Excerpt from the book
HERALDRY OF THE WORLD
Written and illustrated by
Carl Alexander von Volborth , K.St.J., A.I.H.
Internet version edited by Andrew Andersen, Ph.D.
(pp. 90-93 and 200-202)
When Napoleon became emperor in 1804 he did not assume the arms of the Buonaparte family (Fig. 469) as his imperial escutcheon, but adopted a completely new one: an eagle with a thunderbolt in its claws, clearly inspired by the eagles of the ancient Roman legions (see Fig. 11).
For his new, imperial aristocracy Napoleon devised a heraldic system which was to some extent based on the old heraldry from before 1789, but which at the same time contained many new details and was different because of the standardisation, or even compartmentalisation, it symbolised. The idea behind the system was that it should reflect the Napoleonic state, especially the army, and this new heraldry became so regimented in its categories that the individual characteris¬tics of the various coats of arms almost disappeared. The stereotyped patterns given as examples on pp. 91-3 show the empty shields which were all that was left for the personal arms of the holder. It was the same with civic heraldry (Figs 487-9). Furthermore, even in those cases where there was a free choice the designs became very repetitive, because so many people chose the same bearings: sabres, swords, cannon, grenades, pyramids, bridges and suchlike, inspired by the campaigns of those days. The royal fleurs-de-lys disappeared completely and were replaced by bees (Figs 467, 472 and 487).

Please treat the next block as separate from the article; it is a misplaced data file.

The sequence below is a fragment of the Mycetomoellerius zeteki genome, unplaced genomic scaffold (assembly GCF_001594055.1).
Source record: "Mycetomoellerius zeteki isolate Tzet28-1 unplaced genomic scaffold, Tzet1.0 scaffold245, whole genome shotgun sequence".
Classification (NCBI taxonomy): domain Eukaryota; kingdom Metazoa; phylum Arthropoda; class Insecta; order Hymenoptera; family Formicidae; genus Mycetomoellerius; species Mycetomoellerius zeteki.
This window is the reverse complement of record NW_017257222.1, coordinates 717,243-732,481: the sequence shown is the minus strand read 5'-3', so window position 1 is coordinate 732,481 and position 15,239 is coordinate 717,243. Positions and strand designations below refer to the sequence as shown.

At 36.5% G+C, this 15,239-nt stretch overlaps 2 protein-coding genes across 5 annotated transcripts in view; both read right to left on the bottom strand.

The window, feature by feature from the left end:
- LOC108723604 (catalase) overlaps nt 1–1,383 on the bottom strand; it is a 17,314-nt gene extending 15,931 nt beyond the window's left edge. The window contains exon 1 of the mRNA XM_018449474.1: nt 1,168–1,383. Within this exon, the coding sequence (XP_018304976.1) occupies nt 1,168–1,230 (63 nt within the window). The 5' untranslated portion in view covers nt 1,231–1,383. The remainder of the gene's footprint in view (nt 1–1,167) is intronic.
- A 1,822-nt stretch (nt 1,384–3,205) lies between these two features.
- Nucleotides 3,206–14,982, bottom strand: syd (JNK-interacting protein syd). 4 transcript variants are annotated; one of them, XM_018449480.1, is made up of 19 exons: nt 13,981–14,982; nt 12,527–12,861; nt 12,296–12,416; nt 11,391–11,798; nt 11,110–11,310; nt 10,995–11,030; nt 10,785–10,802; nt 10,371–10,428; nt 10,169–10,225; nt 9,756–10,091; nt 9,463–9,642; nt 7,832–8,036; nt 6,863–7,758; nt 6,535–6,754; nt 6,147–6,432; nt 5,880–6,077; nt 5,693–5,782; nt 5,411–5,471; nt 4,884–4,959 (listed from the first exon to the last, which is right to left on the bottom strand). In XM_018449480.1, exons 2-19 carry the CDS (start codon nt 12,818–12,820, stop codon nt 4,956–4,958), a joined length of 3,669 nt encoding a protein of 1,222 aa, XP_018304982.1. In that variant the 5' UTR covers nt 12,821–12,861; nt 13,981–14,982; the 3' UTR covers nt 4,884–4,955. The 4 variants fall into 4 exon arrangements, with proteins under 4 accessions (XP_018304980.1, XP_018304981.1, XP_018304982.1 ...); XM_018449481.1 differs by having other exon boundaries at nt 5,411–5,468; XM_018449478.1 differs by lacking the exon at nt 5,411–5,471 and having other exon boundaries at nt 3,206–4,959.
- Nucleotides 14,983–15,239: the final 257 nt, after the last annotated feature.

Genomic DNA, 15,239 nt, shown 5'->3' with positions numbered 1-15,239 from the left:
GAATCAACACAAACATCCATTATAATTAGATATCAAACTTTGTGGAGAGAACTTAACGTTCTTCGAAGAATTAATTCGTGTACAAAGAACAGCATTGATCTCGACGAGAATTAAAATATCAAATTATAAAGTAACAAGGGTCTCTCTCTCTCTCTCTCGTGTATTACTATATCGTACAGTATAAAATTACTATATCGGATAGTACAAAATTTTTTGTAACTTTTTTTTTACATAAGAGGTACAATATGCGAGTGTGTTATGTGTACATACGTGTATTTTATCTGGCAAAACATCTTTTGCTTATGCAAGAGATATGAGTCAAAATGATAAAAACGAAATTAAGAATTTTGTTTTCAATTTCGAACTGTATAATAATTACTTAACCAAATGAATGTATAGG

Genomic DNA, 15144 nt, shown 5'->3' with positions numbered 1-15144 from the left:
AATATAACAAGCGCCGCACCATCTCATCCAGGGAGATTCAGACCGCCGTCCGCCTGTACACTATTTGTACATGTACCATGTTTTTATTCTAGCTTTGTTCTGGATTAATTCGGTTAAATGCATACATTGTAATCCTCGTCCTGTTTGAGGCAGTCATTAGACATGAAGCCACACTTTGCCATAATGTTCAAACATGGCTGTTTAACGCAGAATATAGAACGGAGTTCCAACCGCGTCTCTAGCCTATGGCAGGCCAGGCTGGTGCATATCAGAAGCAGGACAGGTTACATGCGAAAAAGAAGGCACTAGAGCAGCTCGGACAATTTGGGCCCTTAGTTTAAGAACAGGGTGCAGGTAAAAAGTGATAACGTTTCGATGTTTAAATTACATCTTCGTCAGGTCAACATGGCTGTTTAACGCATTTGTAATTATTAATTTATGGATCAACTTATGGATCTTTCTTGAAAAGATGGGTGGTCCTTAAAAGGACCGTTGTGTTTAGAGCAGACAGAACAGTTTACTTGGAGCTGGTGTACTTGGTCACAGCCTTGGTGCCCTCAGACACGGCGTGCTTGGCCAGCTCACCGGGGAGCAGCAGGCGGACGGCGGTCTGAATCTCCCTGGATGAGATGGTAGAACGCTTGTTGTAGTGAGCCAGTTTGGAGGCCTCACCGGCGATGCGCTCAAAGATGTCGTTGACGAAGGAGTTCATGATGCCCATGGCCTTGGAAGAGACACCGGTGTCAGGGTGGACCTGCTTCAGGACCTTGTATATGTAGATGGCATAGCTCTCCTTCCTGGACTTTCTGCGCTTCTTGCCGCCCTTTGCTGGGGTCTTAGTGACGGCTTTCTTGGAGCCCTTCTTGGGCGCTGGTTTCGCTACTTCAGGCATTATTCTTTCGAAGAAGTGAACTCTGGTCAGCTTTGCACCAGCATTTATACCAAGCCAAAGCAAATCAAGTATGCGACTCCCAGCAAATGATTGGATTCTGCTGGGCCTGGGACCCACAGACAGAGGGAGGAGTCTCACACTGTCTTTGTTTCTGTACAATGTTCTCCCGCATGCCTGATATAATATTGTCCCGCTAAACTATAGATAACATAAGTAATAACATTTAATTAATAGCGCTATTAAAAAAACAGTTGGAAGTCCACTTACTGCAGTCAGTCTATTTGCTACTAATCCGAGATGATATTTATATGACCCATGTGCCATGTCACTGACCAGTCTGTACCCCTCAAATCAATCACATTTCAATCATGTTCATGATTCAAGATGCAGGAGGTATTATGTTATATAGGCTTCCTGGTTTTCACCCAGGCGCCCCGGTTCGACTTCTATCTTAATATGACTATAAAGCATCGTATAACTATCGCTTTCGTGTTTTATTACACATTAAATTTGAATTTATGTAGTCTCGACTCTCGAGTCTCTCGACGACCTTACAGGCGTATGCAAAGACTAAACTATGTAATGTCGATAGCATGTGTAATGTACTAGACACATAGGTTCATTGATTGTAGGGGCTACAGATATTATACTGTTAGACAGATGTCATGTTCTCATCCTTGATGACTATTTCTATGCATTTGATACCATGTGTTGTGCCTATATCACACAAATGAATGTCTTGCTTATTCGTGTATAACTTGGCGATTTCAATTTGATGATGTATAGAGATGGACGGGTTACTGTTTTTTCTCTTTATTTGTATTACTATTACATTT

Helmets and crests as well as supporters and mottoes were excluded. The coronet was replaced by a black velvet cap or ‘toque’ (French: barrette) (pp. 91 and 92). The fur at the edge, the clasp at the front and the number of white ostrich feathers indicated the rank. Both a non-royal prince and a duke had a gold clasp and seven plumes, but the prince had an edging of miniver (or ‘vair’), in contrast to the ermine edging of the duke (Figs 473 and 474). A count had an edging of ermines (white spots on a black field, see Fig. 62), with a clasp half of which was gold and the other silver, and five plumes (Figs 277 and 475). A baron had an edging of counter-vair, a silver clasp and three plumes (Fig. 476). The cap of a knight (chevalier) had green edging and a single tuft of white horse hair (Figs 485 and 486).
The highest ranks had mantles or robes of estate. A non-royal prince’s mantle was blue strewn with gold bees and surmounted by another cap with ermine edging (Fig. 472). A duke’s mantle was blue with a lining of vair, while the mantle for a count who was also a senator was blue with a white lining.
Embellishments reminiscent of mantling or lambrequins issued from the cap of rank (p. 92). Princes and dukes had six of these, all gold. Counts had four, two gold, two silver. Barons had two silver, and knights had none.
With the aid of specified content and tincture classification could be carried even further. All non-ruling princes had a blue chief strewn with yellow bees (Fig. 472), and all dukes had a red chief strewn with white stars. All counts had a blue dexter canton with an emblem which further indicated their position in life e.g. senator, officer or archbishop (Figs 478, 479 and 480). All barons had a similar, but red, sinister canton (Figs 481 and 482). Knights of the Legion of Honour bore the cross of the Order on a red ordinary, usually a pale or a fess (Figs 285 and 485). See also Italy, p. 213.
Women bore oval shields between two palm branches, gold with a blue knot for a countess, silver with a purple bow for a baroness. Both categories had also an oval inescutcheon, yellow for a countess, white for a baroness.
In civic heraldry there were three grades of ‘important towns’, and the attributes of their rank can be seen in Figs 487-9.
With the return of the monarchy this heraldry disappeared from the official scene until it was revived under Napoleon III (1852-70).